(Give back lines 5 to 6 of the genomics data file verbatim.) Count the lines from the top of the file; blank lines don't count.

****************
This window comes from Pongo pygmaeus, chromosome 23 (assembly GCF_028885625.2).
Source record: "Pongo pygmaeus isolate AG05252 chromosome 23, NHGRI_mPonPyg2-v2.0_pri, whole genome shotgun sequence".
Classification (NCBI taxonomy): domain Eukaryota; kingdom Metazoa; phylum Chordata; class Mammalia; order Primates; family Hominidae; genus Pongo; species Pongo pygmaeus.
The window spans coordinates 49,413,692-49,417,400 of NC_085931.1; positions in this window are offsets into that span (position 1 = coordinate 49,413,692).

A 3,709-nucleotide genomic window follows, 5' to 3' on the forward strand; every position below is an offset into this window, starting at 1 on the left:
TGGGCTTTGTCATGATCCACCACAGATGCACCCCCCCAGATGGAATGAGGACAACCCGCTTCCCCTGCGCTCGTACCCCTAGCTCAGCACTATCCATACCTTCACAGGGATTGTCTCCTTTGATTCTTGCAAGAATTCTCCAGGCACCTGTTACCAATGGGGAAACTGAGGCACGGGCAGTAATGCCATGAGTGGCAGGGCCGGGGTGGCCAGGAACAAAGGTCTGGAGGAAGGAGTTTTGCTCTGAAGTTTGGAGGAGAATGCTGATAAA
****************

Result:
A 3,709-nucleotide genomic window follows, 5' to 3' on the forward strand; every position below is an offset into this window, starting at 1 on the left:
TGGGCTTTGTCATGATCCACCACAGATGCACCCCCCCAGATGGAATGAGGACAACCCGCTTCCCCTGCGCTCGTACCCCTAGCTCAGCACTATCCATACCTTCACAGGGATTGTCTCCTTTGATTCTTGCAAGAATTCTCCAGGCACCTGTTACCAATGGGGAAACTGAGGCACGGGCAGTAATGCCATGAGTGGCAGGGCCGGGGTGGCCAGGAACAAAGGTCTGGAGGAAGGAGTTTTGCTCTGAAGTTTGGAGGAGAATGCTGATAAA